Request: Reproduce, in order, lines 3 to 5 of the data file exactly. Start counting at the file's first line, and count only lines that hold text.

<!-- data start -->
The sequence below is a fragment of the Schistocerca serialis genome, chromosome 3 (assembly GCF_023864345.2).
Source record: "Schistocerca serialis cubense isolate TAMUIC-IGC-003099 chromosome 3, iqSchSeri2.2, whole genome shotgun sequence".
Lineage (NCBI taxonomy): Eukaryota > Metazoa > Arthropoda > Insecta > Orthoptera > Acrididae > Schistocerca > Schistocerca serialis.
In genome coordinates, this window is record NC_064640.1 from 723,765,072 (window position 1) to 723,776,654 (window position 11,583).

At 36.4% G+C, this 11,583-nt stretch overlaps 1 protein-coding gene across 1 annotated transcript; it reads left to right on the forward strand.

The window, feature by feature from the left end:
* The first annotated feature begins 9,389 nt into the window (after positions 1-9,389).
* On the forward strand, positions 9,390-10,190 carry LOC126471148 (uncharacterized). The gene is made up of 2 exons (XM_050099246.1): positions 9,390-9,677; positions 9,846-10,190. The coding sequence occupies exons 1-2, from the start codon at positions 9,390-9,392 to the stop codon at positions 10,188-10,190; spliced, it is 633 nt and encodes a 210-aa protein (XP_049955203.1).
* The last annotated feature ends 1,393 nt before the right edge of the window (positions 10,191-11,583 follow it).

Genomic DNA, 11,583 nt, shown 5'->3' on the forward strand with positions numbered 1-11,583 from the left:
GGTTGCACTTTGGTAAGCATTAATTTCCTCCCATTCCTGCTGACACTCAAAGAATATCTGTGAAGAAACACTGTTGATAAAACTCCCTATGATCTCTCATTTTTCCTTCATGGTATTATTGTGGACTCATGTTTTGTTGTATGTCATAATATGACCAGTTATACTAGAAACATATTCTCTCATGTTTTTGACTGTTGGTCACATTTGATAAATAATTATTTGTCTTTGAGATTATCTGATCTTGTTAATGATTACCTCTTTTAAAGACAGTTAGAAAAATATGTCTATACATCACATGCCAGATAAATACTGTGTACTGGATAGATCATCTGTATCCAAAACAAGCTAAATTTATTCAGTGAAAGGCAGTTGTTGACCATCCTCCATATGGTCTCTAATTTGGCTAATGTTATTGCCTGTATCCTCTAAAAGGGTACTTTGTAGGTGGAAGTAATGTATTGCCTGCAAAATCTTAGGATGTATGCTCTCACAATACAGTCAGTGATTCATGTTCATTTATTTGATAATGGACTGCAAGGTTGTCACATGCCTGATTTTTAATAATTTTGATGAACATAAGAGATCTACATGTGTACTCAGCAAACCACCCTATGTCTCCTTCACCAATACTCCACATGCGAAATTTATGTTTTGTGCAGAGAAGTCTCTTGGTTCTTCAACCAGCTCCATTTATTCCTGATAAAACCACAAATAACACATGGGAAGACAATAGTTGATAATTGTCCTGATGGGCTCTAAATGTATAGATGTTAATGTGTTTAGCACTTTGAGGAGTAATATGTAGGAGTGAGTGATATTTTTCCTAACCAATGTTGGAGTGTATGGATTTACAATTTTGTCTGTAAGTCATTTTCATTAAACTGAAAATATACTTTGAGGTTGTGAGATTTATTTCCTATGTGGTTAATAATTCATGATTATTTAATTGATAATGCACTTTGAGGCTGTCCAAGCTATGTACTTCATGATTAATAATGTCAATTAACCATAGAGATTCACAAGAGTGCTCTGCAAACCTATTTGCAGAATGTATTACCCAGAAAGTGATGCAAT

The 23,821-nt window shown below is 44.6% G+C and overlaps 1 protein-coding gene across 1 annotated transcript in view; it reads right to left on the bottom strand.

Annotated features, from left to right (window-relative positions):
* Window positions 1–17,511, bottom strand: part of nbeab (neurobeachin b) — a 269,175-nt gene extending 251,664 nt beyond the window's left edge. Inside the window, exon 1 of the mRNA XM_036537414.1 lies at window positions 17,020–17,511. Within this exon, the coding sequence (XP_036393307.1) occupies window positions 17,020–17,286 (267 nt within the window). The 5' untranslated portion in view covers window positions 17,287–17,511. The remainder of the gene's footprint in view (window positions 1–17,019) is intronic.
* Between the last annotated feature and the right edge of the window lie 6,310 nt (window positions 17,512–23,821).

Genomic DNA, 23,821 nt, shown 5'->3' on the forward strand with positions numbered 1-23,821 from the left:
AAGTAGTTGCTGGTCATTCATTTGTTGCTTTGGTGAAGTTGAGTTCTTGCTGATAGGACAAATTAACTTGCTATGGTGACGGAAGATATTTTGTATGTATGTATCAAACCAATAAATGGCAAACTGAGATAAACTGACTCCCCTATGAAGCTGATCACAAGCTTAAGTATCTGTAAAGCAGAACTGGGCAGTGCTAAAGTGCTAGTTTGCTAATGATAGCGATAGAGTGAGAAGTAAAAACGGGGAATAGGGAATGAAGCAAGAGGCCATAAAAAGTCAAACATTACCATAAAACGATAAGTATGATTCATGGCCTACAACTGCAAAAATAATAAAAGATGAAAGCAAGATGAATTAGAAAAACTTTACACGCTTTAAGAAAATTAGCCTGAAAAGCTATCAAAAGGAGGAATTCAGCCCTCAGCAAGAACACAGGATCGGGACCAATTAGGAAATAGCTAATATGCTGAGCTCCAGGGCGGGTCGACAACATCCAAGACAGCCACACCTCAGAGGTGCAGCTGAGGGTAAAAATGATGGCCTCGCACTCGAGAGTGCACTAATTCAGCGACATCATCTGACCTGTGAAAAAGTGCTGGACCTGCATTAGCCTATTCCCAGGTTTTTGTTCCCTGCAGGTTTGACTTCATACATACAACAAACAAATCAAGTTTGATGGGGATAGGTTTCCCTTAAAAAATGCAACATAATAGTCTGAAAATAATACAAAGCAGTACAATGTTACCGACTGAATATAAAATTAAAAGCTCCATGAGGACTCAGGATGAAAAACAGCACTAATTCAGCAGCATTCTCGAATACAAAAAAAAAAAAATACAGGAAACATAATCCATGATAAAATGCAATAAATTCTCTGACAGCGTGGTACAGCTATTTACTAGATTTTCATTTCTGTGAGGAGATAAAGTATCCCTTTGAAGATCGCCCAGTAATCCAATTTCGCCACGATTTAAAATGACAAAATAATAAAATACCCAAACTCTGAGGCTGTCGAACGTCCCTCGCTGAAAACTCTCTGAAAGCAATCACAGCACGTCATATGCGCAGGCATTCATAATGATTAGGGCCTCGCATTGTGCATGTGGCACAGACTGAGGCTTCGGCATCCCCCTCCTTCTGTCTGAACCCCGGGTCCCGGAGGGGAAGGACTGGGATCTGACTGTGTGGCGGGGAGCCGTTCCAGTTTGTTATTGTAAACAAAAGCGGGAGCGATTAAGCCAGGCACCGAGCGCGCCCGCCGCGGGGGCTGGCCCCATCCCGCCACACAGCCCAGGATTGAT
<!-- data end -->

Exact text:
Lineage (NCBI taxonomy): Eukaryota > Metazoa > Arthropoda > Insecta > Orthoptera > Acrididae > Schistocerca > Schistocerca serialis.
In genome coordinates, this window is record NC_064640.1 from 723,765,072 (window position 1) to 723,776,654 (window position 11,583).

At 36.4% G+C, this 11,583-nt stretch overlaps 1 protein-coding gene across 1 annotated transcript; it reads left to right on the forward strand.